So, you may ask, what does “personal relationship” mean within the context of Catholicism?  I think the answer is this:  God, who is wholly “other” from me, desires for me to live with him forever and, because of that, he gives me his grace to help me develop and deepen my friendship with him so that, when I die, I will hear the words, “Well done, my good and faithful servant. . . .  Come share your master’s joy.”  And I do that, individually and personally, through:  praying, reading Scripture and other devotional literature, participating in the sacramental life of the Church, and striving each and every moment to live my life in accordance with the Church’s teachings.  Through each of these, I can come to know—and love—Jesus more and more and experience His love for me more and more.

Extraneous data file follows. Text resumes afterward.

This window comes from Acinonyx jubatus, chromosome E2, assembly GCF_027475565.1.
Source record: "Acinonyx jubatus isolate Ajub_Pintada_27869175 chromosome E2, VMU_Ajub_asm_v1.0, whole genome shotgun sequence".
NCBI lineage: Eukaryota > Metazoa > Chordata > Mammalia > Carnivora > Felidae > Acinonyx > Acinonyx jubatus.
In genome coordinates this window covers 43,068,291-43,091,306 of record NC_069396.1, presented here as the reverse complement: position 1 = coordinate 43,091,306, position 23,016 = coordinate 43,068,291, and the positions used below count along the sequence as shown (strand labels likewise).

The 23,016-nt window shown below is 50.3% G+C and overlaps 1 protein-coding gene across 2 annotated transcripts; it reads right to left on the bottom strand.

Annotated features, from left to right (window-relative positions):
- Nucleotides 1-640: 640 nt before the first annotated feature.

This is particularly true of receiving Our Lord in the sacrament of the Eucharist.  What could be more personal than receiving Christ Himself—Body, Blood, Soul, and Divinity—in the consecrated bread and wine of the Mass?  Each time I receive, and the priest or Eucharistic minister holds up the host and says, “The Body of Christ,” I’m blown away by the fact that I am literally beholding Christ with my own eyes and that He has humbled Himself to become His people’s very food.  Nothing could possibly be more personal.

The same is true of the sacrament of Reconciliation.  Once I understood that the priest can only speak the words of absolution because he is acting in persona Christi (in the person of Christ), I saw that going to Confession is an encounter with Christ himself, working through the priest.  As with the Eucharist, the Confessional is an extraordinarily personal thing.[3]  When done correctly, you are out loud baring your soul–all the worst things about yourself–and then, in response, hearing out loud that you are forgiven.  Nothing I experienced in Evangelicalism came close to being as incredibly personal.